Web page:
LONDON — As a philanthropist and as a collector, Mercedes Vilardell has distinguished herself by her focus. In the former arena, there is a consistent mission; in the latter, a tight aesthetic.
To carry out that mission, Ms. Vilardell travels several times a year — to places including Mali, Nigeria, Cameroon, Ethiopia, Senegal and South Africa — working to boost the fortunes of artists there by underwriting biennials and other projects. She also sponsors a residency for midcareer African artists at Gasworks, a London nonprofit.
“Wherever I go, I try to support young artists,” she said, sitting in the cozy living room of her rowhouse, in the southwest corner of London.
As co-chairperson of the African acquisitions committee of the Tate Modern, she also assists the museum in collecting from the field.
At the same time, for her personal collection, she searches galleries around the world for modern and contemporary African works, and pieces by artists of the African diaspora. Most of her choices are in black and white or a very spare palette, with a graphic punch.
“Much of the art I see in Africa is very colorful,” Ms. Vilardell, 60, said. “But I tend to go the other way. You won’t find anything flashy here.”
A lawyer who no longer practices, Ms. Vilardell comes from Majorca, where she still has a family home. A large portion of her collection of hundreds of photographs, paintings, works on paper and sculptures resides there, with a few dozen pieces displayed in her London place.
Her collecting started 20 years ago, with a concentration on Latin American art. “Speaking Spanish, I was better able to understand what I was looking at,” she said.
But the lure of Africa has proved strong for the last decade — in her living room is work by the South African photographer David Goldblatt and by Pamela Phatsimo Sunstrum, an artist born in Botswana — but she also has chosen to live with pieces by the Mexican artist Gabriel Orozco, the American painter Kerry James Marshall and the British painter Lynette Yiadom-Boakye.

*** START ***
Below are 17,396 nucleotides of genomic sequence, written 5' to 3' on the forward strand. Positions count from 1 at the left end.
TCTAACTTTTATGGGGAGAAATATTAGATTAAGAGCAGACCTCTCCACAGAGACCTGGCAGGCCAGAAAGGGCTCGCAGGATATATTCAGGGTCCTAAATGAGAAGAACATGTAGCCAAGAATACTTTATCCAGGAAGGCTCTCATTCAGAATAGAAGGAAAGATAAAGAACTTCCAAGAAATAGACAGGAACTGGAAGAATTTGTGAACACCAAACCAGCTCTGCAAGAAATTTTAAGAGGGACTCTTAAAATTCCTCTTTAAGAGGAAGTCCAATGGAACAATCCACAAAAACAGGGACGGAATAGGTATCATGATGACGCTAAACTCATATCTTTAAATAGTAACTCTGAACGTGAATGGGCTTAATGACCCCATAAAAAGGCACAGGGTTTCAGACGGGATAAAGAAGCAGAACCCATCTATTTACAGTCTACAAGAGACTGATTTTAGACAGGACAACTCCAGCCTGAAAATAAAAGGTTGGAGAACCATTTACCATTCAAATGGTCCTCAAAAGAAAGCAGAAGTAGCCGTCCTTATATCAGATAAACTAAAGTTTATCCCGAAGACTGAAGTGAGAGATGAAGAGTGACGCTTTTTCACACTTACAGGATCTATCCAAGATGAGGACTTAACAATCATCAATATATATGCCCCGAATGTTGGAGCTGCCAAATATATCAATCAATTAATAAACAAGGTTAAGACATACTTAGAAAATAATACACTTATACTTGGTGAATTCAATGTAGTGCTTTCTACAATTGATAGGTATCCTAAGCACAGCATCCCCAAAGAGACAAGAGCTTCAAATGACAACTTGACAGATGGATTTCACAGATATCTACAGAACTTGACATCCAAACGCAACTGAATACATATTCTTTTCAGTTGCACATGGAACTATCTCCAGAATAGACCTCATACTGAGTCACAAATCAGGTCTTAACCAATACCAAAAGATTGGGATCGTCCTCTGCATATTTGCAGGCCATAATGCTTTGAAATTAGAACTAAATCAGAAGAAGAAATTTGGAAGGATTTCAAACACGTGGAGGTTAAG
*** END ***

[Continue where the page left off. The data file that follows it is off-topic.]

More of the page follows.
Ms. Vilardell seemed energized by having thrown herself into the unknown. “I’m learning all the time,” she said of her travels. “It’s a totally new world for me.” She spoke about her process and her passion in an interview. These are edited excerpts from the conversation.
How did you get started with an African focus?
It came from visiting Mali. I knew a painter who had a house there. He told me to go. He said, “You’re going to fall in love with the place.” And I did. That was nine years ago.
Who were the first artists you met?
I had met Malick Sidibé [1936-2016] for the first time in Geneva. Together with Moshekwa Langa, he was my introduction to Africa. So on my first trip to Bamako [Mali’s capital] I went straight to his [Sidibé’s] studio — lots of people queuing to have their portraits taken. For me his images are a way of trying to understand Africa in a visual way. The happiness in the faces of the people in his portraits, the beautiful outfits, it always makes me smile.
A lot of what you have is midcentury, in addition to work being made now.
There were all these artists’ studios in the ’60s and ’70s, including the Nigerian photographer J.D. ’Okhai Ojeikere, two of whose works are over my mantel. He only photographed hairdos. The art scene was really modern back then. That time in Africa was incredible, but no one outside Africa got to see it.
With the Tate’s acquisitions and other developments, are you hopeful about the future of contemporary African art?
Africa is boiling right now; everyone wants to go there. I just hope that it keeps on, that it’s not just a fashion, because I’ve seen it happen in Mexico. Everything was about Mexico and then it’s not anymore.
So the trendiness can be a problem?
The art world now is not like when I started. There are lots of fashions now, so you get an artists’ market, with prices doubling, — and then no one thinks of them anymore, and that makes me very sad. It’s happened in Latin America; it’s a problem in China.
Do you have a plan for your collection for when you’re no longer around?
I don’t want to open a private museum. Lots of ego trips, and I’m not that type. For a really good museum in Africa, I would donate the works.
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